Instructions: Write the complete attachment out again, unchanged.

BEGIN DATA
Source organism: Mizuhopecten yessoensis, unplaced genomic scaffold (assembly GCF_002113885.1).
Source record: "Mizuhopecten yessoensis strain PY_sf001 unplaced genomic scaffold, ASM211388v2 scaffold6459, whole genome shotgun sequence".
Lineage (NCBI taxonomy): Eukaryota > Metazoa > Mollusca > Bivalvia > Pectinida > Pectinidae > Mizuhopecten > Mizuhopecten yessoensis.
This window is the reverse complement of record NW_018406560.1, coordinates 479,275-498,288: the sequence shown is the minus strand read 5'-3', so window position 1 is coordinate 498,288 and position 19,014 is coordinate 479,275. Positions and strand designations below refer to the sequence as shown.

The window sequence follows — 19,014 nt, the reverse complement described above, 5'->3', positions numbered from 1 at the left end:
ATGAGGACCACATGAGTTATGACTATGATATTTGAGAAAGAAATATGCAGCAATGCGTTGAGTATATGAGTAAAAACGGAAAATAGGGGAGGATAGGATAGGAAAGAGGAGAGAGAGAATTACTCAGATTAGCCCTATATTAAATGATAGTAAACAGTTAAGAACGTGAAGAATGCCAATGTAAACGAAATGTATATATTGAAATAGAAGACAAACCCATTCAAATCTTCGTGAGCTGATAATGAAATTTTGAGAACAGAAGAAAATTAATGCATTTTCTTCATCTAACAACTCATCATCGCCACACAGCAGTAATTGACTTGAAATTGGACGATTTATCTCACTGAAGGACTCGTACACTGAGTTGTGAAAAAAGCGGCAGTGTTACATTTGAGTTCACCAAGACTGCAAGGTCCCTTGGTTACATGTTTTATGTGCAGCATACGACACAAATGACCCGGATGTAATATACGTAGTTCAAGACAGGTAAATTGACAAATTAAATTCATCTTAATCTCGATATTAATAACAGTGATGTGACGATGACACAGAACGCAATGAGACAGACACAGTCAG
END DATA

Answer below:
Source organism: Mizuhopecten yessoensis, unplaced genomic scaffold (assembly GCF_002113885.1).
Source record: "Mizuhopecten yessoensis strain PY_sf001 unplaced genomic scaffold, ASM211388v2 scaffold6459, whole genome shotgun sequence".
Lineage (NCBI taxonomy): Eukaryota > Metazoa > Mollusca > Bivalvia > Pectinida > Pectinidae > Mizuhopecten > Mizuhopecten yessoensis.
This window is the reverse complement of record NW_018406560.1, coordinates 479,275-498,288: the sequence shown is the minus strand read 5'-3', so window position 1 is coordinate 498,288 and position 19,014 is coordinate 479,275. Positions and strand designations below refer to the sequence as shown.

The window sequence follows — 19,014 nt, the reverse complement described above, 5'->3', positions numbered from 1 at the left end:
ATGAGGACCACATGAGTTATGACTATGATATTTGAGAAAGAAATATGCAGCAATGCGTTGAGTATATGAGTAAAAACGGAAAATAGGGGAGGATAGGATAGGAAAGAGGAGAGAGAGAATTACTCAGATTAGCCCTATATTAAATGATAGTAAACAGTTAAGAACGTGAAGAATGCCAATGTAAACGAAATGTATATATTGAAATAGAAGACAAACCCATTCAAATCTTCGTGAGCTGATAATGAAATTTTGAGAACAGAAGAAAATTAATGCATTTTCTTCATCTAACAACTCATCATCGCCACACAGCAGTAATTGACTTGAAATTGGACGATTTATCTCACTGAAGGACTCGTACACTGAGTTGTGAAAAAAGCGGCAGTGTTACATTTGAGTTCACCAAGACTGCAAGGTCCCTTGGTTACATGTTTTATGTGCAGCATACGACACAAATGACCCGGATGTAATATACGTAGTTCAAGACAGGTAAATTGACAAATTAAATTCATCTTAATCTCGATATTAATAACAGTGATGTGACGATGACACAGAACGCAATGAGACAGACACAGTCAG